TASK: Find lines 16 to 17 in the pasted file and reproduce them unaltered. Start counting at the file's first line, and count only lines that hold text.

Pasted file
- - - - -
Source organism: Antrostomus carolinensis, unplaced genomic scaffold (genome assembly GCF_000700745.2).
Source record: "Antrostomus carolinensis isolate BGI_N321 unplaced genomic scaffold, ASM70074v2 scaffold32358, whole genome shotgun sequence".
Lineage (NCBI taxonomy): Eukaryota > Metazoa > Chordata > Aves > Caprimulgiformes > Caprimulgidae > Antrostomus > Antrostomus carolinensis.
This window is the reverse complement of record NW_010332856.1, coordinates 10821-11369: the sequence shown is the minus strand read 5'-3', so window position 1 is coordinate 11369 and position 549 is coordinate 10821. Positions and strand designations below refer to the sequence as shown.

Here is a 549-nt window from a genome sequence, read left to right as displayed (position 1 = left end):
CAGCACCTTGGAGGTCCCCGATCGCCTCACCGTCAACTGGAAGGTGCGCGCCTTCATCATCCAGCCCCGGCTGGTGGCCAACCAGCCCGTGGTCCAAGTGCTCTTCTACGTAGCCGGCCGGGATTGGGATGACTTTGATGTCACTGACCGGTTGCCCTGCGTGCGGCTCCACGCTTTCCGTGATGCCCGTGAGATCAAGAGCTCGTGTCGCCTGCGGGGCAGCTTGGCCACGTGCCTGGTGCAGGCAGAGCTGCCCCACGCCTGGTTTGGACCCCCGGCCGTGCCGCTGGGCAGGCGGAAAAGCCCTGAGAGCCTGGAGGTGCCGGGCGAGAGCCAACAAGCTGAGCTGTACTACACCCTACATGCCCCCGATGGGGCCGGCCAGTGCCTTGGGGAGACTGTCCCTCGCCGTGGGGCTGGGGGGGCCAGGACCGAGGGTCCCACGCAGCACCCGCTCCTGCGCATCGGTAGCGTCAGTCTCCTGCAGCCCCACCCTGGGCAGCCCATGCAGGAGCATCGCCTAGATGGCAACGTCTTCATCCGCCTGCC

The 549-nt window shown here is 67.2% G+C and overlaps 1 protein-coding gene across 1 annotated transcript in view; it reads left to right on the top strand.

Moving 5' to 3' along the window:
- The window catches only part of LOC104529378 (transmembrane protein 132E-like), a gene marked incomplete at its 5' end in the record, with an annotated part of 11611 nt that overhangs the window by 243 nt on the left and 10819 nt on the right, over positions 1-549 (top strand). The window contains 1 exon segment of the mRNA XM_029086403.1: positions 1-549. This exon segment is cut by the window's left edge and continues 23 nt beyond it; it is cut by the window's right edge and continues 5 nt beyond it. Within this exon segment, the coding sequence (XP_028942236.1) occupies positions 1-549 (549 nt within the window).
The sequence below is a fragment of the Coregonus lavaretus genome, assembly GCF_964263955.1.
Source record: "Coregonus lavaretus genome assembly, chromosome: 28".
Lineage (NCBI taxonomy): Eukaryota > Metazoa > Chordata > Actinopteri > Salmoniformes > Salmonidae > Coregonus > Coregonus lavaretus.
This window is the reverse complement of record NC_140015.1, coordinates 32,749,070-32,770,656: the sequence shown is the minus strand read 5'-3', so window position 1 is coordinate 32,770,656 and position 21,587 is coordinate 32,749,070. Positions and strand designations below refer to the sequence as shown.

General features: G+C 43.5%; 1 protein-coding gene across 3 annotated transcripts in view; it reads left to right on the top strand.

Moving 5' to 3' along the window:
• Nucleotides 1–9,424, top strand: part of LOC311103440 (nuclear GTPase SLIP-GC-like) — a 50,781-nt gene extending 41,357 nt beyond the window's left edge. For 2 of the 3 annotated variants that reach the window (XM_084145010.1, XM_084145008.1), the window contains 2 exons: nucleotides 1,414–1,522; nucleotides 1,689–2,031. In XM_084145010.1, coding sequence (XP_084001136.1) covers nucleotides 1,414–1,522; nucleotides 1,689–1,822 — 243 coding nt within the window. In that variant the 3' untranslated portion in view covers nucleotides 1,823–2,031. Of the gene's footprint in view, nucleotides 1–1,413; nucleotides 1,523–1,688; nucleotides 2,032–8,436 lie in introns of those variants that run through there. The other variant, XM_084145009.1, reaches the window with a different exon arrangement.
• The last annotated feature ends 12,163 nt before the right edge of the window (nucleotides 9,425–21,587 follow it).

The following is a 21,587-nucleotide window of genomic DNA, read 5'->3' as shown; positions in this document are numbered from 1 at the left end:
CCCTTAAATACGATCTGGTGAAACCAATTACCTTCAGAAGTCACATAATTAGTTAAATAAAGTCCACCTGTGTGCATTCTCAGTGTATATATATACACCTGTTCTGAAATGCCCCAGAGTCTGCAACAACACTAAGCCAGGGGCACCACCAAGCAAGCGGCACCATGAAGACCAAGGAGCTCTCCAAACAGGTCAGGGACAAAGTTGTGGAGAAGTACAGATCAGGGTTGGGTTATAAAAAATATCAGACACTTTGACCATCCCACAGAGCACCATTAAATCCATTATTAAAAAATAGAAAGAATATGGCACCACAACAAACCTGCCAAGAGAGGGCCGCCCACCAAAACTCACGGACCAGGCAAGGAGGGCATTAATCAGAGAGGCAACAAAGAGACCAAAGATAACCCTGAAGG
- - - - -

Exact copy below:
• Nucleotides 1–9,424, top strand: part of LOC311103440 (nuclear GTPase SLIP-GC-like) — a 50,781-nt gene extending 41,357 nt beyond the window's left edge. For 2 of the 3 annotated variants that reach the window (XM_084145010.1, XM_084145008.1), the window contains 2 exons: nucleotides 1,414–1,522; nucleotides 1,689–2,031. In XM_084145010.1, coding sequence (XP_084001136.1) covers nucleotides 1,414–1,522; nucleotides 1,689–1,822 — 243 coding nt within the window. In that variant the 3' untranslated portion in view covers nucleotides 1,823–2,031. Of the gene's footprint in view, nucleotides 1–1,413; nucleotides 1,523–1,688; nucleotides 2,032–8,436 lie in introns of those variants that run through there. The other variant, XM_084145009.1, reaches the window with a different exon arrangement.
• The last annotated feature ends 12,163 nt before the right edge of the window (nucleotides 9,425–21,587 follow it).